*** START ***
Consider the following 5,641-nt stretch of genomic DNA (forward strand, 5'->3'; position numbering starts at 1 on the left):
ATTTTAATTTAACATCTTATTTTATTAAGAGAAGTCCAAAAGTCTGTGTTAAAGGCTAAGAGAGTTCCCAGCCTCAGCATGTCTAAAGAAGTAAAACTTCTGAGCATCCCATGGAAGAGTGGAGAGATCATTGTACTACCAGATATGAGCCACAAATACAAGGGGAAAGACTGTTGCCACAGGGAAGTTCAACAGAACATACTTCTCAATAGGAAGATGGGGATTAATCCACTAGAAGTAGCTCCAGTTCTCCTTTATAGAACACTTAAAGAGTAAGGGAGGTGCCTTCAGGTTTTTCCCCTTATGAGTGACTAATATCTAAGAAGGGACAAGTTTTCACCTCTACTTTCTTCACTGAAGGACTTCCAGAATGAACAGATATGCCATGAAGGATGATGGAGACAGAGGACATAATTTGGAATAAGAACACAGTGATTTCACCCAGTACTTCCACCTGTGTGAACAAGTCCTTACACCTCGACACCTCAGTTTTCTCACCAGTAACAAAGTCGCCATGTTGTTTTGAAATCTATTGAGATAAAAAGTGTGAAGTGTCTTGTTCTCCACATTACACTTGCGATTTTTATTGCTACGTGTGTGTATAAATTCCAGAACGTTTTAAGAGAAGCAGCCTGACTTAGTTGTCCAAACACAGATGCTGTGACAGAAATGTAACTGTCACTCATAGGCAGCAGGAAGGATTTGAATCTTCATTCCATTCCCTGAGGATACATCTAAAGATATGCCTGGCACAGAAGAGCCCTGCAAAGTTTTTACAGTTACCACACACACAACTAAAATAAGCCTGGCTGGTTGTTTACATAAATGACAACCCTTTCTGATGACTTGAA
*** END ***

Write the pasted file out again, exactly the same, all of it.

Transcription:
Consider the following 5,641-nt stretch of genomic DNA (forward strand, 5'->3'; position numbering starts at 1 on the left):
ATTTTAATTTAACATCTTATTTTATTAAGAGAAGTCCAAAAGTCTGTGTTAAAGGCTAAGAGAGTTCCCAGCCTCAGCATGTCTAAAGAAGTAAAACTTCTGAGCATCCCATGGAAGAGTGGAGAGATCATTGTACTACCAGATATGAGCCACAAATACAAGGGGAAAGACTGTTGCCACAGGGAAGTTCAACAGAACATACTTCTCAATAGGAAGATGGGGATTAATCCACTAGAAGTAGCTCCAGTTCTCCTTTATAGAACACTTAAAGAGTAAGGGAGGTGCCTTCAGGTTTTTCCCCTTATGAGTGACTAATATCTAAGAAGGGACAAGTTTTCACCTCTACTTTCTTCACTGAAGGACTTCCAGAATGAACAGATATGCCATGAAGGATGATGGAGACAGAGGACATAATTTGGAATAAGAACACAGTGATTTCACCCAGTACTTCCACCTGTGTGAACAAGTCCTTACACCTCGACACCTCAGTTTTCTCACCAGTAACAAAGTCGCCATGTTGTTTTGAAATCTATTGAGATAAAAAGTGTGAAGTGTCTTGTTCTCCACATTACACTTGCGATTTTTATTGCTACGTGTGTGTATAAATTCCAGAACGTTTTAAGAGAAGCAGCCTGACTTAGTTGTCCAAACACAGATGCTGTGACAGAAATGTAACTGTCACTCATAGGCAGCAGGAAGGATTTGAATCTTCATTCCATTCCCTGAGGATACATCTAAAGATATGCCTGGCACAGAAGAGCCCTGCAAAGTTTTTACAGTTACCACACACACAACTAAAATAAGCCTGGCTGGTTGTTTACATAAATGACAACCCTTTCTGATGACTTGAA